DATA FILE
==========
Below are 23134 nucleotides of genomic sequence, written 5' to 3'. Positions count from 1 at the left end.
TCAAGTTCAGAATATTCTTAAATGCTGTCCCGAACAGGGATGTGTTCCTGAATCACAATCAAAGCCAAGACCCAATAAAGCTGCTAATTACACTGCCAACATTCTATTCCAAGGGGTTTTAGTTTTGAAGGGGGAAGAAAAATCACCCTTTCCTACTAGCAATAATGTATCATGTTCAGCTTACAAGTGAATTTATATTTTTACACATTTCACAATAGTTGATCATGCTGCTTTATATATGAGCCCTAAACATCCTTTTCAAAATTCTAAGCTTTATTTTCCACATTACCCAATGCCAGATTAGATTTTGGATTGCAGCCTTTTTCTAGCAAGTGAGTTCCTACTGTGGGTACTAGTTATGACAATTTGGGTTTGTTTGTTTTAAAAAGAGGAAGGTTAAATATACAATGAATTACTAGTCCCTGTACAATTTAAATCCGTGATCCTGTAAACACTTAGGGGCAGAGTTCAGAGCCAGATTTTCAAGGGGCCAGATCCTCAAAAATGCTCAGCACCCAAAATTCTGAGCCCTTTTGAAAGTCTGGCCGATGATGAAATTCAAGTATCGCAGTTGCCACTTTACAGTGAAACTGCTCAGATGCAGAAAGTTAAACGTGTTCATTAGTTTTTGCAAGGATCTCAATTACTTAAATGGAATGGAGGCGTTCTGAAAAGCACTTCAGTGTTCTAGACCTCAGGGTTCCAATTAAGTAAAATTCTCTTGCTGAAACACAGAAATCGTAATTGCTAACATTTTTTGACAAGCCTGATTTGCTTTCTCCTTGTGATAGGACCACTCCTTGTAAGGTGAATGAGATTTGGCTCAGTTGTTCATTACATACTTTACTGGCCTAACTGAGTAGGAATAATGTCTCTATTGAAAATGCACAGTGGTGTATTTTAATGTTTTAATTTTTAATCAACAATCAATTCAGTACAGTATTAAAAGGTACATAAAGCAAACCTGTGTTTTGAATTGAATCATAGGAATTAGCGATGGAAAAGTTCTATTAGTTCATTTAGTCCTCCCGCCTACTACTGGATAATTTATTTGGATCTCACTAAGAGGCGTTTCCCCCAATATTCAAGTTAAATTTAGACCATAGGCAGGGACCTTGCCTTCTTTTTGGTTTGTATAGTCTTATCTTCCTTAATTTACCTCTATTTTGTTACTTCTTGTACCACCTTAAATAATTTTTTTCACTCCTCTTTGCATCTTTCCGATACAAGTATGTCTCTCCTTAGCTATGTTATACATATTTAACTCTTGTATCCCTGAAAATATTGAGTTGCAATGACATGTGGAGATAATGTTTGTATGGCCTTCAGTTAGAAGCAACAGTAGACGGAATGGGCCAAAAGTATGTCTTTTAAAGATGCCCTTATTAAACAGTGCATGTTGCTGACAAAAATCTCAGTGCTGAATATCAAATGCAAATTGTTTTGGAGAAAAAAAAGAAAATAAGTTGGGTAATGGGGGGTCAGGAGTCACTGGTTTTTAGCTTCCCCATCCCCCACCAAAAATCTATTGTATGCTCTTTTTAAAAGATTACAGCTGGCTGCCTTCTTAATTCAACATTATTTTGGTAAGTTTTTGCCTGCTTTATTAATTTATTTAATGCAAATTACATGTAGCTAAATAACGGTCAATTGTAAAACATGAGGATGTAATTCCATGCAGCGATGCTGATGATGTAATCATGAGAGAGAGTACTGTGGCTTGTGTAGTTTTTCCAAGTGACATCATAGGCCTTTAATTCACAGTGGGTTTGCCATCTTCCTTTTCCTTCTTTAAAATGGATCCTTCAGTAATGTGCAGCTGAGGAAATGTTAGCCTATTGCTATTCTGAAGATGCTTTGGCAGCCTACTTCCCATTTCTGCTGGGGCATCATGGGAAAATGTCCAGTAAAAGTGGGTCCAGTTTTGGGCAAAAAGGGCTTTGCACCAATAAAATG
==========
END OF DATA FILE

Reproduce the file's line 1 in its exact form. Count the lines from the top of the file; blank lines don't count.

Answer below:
Below are 23134 nucleotides of genomic sequence, written 5' to 3'. Positions count from 1 at the left end.